Seminari del Progetto Circular Social Norms - Ci_SoNo

Organizzati dal Dipartimento di Lettere e Filosofia (DILEF) in collaborazione con il Dipartimento di Scienze per l'Economia e l'Impresa (DISEI) dell'Università di Firenze.

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martedì, 24 novembre 2020 ore 16.00

Cristina Bicchieri (University of Pennsylvania)
Social Inferences and Norm Nudging


Abstract: Norm nudging relies upon informing people about what others do or approve of. However, there has been little study about what people infer from such messages. I show that the valence of the message and the frequency and dispersion of the target behavior determine the inferences that people draw.


giovedì,19 novembre 2020 ore 16.30


Johann van Benthem (University of Amsterdam, Stanford, Tsinghua)

Zoom Levels at the Interface of Logic and Games 


Abstract: Logic and games meet in many ways. Logic can be used to analyze games, games can also be used to analyze logic, logic can help design new games, and so on. After presenting a whirlwind overview, we will discuss just one pervasive thread across the current landscape: viz. the existence of different natural "zoom levels" in looking at game structure, linked to different notions of structural invariance between games. Our first example is Backward Induction: once in terms of a fine-grained fixed-point logic of computation, and next, in terms of a coarse-grained deontic logic of "best action". Our second example is strategic action in games of imperfect information, first in terms of rich dynamic-epistemic logics of agency, and then in terms of global logics reasoning in terms of powers and dependence.We conclude by highlighting the importance of zoom levels in logic generally, as a way of seeing coherence, despite the growing diversity in logical systems.

martedì, 10 novembre 2020 ore 14


Bobby Duffy  (King's College, London)

Outside the echo chamber


Abstract: We're quick to blame fake news and the web for our post-truth age, but perhaps we just don't know the facts about the world around us. That's what Bobby Duffy, director of King's College London's Policy Institute, suggests in The Perils of Perception. Drawing on his sharp analysis of ignorance and the gaps between what we think and what's true, Duffy presents ideas which may change how you see the world.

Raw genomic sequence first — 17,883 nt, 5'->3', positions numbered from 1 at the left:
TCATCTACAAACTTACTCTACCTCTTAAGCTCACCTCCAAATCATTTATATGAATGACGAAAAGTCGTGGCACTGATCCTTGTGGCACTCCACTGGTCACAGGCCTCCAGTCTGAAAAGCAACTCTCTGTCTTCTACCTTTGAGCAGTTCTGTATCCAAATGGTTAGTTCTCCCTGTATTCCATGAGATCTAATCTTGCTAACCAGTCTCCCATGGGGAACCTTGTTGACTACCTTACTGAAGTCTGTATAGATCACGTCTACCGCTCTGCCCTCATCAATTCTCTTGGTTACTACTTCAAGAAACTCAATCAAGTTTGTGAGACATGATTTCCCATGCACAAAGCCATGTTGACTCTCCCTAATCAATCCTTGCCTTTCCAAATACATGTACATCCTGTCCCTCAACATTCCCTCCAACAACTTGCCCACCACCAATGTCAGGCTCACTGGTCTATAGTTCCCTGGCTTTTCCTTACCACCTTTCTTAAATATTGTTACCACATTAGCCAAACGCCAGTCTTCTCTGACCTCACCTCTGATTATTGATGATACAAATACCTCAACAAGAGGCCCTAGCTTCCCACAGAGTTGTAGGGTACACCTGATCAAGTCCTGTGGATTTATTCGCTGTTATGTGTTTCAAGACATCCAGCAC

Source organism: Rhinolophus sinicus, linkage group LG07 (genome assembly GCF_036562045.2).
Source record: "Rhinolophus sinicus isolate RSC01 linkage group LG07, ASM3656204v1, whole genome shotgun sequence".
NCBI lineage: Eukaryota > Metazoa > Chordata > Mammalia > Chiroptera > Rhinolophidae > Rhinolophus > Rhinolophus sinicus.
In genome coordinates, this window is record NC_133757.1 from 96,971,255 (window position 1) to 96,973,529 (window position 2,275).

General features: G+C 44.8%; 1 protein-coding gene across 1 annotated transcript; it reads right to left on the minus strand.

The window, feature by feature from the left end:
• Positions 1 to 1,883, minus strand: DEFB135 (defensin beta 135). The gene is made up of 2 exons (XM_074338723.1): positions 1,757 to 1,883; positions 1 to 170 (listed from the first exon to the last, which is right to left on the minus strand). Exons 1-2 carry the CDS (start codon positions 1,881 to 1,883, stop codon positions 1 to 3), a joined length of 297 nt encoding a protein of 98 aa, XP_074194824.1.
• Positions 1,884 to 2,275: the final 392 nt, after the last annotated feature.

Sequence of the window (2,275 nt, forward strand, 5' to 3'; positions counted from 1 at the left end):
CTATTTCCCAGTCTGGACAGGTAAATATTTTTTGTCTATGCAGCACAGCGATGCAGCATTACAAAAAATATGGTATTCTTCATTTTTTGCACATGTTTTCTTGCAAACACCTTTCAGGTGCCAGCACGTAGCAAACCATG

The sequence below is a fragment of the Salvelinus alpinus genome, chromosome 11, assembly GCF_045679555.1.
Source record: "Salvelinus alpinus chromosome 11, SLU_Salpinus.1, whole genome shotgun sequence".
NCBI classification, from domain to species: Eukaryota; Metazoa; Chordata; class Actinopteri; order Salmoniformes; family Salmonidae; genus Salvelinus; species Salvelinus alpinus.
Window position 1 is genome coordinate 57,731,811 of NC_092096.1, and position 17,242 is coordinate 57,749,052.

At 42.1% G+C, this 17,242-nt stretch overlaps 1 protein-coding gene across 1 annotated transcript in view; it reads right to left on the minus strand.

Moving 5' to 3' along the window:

martedì, 28 gennaio 2020, ore 14:00

DISEI - Dipartimento di Economia e Scienze dell'Impresa
via delle Pandette 32 - Firenze
Edificio D6 - Aula Bracco (I piano)


Cédric Paternotte  (Università di Parigi-Sorbonne)

The rise and fall of unpopular norms


Abstract: Unpopular norms, often discussed under the label of 'pluralistic ignorance', are intuitively puzzling: they are established in a community although no one wants to follow them. Classical examples include foot binding, binge drinking, norms of vendetta, etc. How do we explain their appearance and stability? While a number of works on this topic exist, all fail to simultaneously explain two key features of pluralistic ignorance : it arises gradually but often disappears suddenly. I argue that the main difficulty in modelling unpopular norms precisely consists in reconciling those seemingly opposite demands - because slow appearance presupposes a kind of stability that fast disappearance seems to exclude. I investigate the rise and fall of unpopular norms through a multi-agent simulation, in which agents gradually learn about their environment and have not one but two kinds of partly linked but distinct expectations : empirical expectations (about how one thinks others behave) and normative expectations (about how one thinks others want one to behave). In such a model, the gradual  appearance of an unpopular norm becomes compatible with its sudden disappearance.

mercoledì, 22 gennaio 2020, ore 11:30
DILEF - Dipartimento di Lettere e Filosofia
via della Pergola 60 - Firenze
Sala Altana


Francesco Guala (Università di Milano)

Coordination and Solution Thinking


Abstract: Standard theories of rational decision are unable to explain how two or more individuals can form beliefs that allow them to coordinate smoothly in situations of strategic interaction. I argue that a form of reasoning called Solution Thinking is often used effectively to solve coordination problems. The main difference between Solution Thinking and standard strategic reasoning is that beliefs are an output, not an input, of the reasoning process. I also illustrate some empirical data that seem to confirm this hypothesis.


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